Post-coronavirus, Morgan Stanley, Goldman Sachs could look very different
Major restructuring being discussed at Morgan Stanley
FOX Business’ Charlie Gasparino says sources are telling him Morgan Stanley financial advisers may be converted to independent contractors which could change the way Wall Street does business. He later discusses the speculation of a merger between Wells Fargo and Goldman Sachs.
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The coronavirus and its impact on how Wall Street conducts business has sparked widespread speculation that two major investment banks, Morgan Stanley and Goldman Sachs, could see vast changes in the coming months, FOX Business has learned.
The talks about radical changes at the top of Wall Street come as the pandemic with its various lockdowns, quarantines and new work rules, has begun to upend business plans across corporate America. Most of the big banks and major U.S. corporations headquartered in the New York metropolitan area will be reopening in mid-June but first only with essential workers coming into the office. New York City locations are not expected to return to normal worker capacity until later in the year or early 2021.
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Big firms, meanwhile, are looking to reduce their real estate holdings and offices in high-density places like New York City because of fears of a second wave of the virus and to cut costs given the sky-high rents in Manhattan and the surrounding areas. Firms have begun to eye expanding investment banking and sales jobs in lower-density urban locals such as Denver; Jacksonville, Florida; Nashville, Tennessee; Austin, Texas; and Charlotte, North Carolina, financial services recruiters tell FOX Business.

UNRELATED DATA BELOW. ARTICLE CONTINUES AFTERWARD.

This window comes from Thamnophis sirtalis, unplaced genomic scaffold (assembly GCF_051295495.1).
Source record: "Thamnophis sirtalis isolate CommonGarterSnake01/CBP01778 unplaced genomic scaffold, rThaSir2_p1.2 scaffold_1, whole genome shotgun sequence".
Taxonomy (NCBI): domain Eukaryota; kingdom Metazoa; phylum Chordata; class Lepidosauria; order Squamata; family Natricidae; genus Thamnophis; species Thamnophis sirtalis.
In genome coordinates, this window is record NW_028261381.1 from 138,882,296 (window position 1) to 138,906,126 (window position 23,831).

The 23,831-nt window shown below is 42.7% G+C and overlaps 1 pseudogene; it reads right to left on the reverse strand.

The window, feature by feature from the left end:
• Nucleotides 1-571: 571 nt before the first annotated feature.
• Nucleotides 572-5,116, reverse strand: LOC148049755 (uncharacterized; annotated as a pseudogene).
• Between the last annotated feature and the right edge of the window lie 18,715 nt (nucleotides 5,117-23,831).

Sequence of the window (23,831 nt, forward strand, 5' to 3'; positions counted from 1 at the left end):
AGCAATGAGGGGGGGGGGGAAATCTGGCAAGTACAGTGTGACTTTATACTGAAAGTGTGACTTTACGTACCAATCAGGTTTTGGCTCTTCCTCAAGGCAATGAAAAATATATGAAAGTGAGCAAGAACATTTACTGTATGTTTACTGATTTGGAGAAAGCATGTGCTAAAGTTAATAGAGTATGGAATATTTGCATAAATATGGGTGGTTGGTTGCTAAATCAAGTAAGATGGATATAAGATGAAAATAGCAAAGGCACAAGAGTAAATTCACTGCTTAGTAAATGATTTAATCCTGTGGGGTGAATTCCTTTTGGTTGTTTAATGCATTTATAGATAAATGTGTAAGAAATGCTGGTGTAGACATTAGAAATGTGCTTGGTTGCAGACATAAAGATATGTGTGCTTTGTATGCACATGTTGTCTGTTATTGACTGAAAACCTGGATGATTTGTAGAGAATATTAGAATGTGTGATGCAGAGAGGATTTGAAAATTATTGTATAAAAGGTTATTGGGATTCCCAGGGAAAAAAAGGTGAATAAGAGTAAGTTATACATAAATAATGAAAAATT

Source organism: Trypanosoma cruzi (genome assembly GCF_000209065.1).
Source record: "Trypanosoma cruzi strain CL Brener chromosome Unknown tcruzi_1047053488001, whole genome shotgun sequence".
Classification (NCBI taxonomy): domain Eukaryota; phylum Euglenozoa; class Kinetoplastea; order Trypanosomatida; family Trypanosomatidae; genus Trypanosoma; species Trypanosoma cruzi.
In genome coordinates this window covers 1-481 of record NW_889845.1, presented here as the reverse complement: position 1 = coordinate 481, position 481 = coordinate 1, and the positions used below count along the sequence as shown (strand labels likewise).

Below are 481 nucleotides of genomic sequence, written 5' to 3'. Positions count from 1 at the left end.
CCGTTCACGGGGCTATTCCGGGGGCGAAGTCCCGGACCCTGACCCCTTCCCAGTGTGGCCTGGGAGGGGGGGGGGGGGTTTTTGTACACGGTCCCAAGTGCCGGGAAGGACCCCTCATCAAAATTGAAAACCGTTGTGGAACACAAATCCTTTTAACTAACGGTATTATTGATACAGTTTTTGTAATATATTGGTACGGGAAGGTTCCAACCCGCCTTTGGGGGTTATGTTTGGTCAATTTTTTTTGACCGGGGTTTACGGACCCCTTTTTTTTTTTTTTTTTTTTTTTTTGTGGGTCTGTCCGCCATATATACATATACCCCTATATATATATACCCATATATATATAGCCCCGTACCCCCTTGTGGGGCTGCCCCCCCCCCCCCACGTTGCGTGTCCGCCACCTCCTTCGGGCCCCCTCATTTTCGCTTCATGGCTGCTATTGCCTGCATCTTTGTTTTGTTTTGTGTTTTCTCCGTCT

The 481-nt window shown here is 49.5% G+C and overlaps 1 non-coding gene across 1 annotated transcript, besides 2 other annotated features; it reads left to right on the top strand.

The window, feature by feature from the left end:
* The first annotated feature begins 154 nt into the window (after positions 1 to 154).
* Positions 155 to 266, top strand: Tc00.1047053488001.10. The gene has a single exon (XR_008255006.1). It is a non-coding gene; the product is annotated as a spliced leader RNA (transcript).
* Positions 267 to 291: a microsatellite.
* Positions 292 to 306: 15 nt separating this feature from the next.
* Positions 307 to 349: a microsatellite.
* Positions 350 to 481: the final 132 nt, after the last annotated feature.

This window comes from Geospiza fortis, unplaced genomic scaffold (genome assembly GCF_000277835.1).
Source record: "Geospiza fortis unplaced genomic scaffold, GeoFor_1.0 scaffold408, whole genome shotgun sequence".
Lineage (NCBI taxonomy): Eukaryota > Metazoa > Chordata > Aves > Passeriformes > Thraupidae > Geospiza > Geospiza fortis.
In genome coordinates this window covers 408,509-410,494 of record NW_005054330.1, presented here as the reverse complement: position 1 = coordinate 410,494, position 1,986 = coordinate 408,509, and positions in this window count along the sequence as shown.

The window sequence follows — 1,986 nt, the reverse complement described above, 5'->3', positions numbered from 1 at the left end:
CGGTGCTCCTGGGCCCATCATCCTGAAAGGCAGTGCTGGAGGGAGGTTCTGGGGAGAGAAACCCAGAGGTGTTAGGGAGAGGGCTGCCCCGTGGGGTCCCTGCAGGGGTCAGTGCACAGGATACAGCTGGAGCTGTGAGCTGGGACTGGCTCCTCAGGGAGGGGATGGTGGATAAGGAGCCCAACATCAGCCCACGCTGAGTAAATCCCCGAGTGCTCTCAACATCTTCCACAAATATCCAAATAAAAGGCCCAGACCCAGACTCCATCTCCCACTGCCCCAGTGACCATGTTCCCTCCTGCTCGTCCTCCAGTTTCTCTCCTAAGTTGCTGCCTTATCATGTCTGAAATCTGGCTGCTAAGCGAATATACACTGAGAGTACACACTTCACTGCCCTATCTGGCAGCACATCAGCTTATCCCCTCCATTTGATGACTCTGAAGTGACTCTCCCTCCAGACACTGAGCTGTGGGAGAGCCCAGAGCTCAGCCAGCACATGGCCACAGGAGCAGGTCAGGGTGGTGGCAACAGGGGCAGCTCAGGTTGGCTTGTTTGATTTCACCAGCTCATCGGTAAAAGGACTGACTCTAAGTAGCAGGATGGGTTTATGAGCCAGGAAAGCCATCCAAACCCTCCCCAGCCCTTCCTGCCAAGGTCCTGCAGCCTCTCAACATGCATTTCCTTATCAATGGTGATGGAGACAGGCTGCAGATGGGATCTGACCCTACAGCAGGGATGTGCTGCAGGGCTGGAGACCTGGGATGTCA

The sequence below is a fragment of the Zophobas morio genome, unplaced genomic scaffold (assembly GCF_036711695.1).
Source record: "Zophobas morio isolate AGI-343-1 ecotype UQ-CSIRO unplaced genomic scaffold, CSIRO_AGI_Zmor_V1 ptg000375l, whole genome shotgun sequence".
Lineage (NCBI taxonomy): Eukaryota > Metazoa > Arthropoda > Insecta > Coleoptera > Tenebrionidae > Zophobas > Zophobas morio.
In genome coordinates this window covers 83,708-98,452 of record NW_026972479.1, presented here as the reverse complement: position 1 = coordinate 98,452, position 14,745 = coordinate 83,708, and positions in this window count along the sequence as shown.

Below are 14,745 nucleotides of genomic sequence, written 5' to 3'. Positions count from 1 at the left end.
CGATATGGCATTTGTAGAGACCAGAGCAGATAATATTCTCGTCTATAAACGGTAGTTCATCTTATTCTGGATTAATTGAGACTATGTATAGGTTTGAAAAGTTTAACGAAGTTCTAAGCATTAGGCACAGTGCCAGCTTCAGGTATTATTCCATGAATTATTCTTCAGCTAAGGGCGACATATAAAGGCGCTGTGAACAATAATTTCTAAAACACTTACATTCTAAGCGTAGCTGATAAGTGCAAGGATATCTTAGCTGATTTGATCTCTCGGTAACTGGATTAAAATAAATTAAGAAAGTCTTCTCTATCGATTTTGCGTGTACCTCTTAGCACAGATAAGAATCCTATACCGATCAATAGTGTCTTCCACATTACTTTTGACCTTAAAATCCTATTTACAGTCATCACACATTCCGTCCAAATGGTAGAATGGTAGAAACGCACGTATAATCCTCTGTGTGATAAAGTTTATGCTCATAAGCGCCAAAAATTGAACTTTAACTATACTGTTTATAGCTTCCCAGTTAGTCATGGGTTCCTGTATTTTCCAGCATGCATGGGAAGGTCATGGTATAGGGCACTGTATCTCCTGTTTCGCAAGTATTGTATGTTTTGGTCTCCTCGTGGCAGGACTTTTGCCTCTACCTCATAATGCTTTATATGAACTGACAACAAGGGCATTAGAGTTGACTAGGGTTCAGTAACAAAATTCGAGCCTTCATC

The moves will save the big banks money on expensive overhead but also could severely damage real estate and other businesses in New York City that relied on tens of thousands of Wall Street office workers to make money.
Morgan Stanley, which boasts the biggest brokerage sales force on Wall Street with close to 16,000 financial advisers, is one of the firms looking to slash its real estate budget, FOX Business has learned. It is said to be discussing a plan that would turn many of its brokers into independent contractors with an affiliation with the firm in order to handle investments of its retail, or small investor, clients, according to senior brokers at the bank.
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The move would make Morgan Stanley's brokerage division resemble the model used by Charles Schwab Corp., which has relationships with outside so-called independent financial advisers that work with the firm's clients.
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Under the plan, the brokers would work from home offices. Morgan would slash real estate costs in big cities like New York and other expenses. The benefit to the brokers is that they are allowed to keep most of their client fees and hand a smaller portion to Morgan, which would execute trades and provide them with research, according to brokers who have discussed the matter with their branch managers.
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The discussions come as the vast majority of the firm's brokers are already working from home as the firm continues to plan for its reopening from the pandemic lockdown. Brokers tell FOX Business while some advisers in smaller-density cities and suburban areas could return to their offices this summer, many, particularly in New York City, could continue to work remotely in home offices through the remainder of the year.
People at the firm say the broker work arrangement hasn't hurt client relationships, which is why there is so much talk among financial advisers about the plan. Another reason the speculation is growing: Morgan chief executive James Gorman has publicly stated the firm can operate with a smaller real estate footprint, something that the independent contractor model would immediately achieve.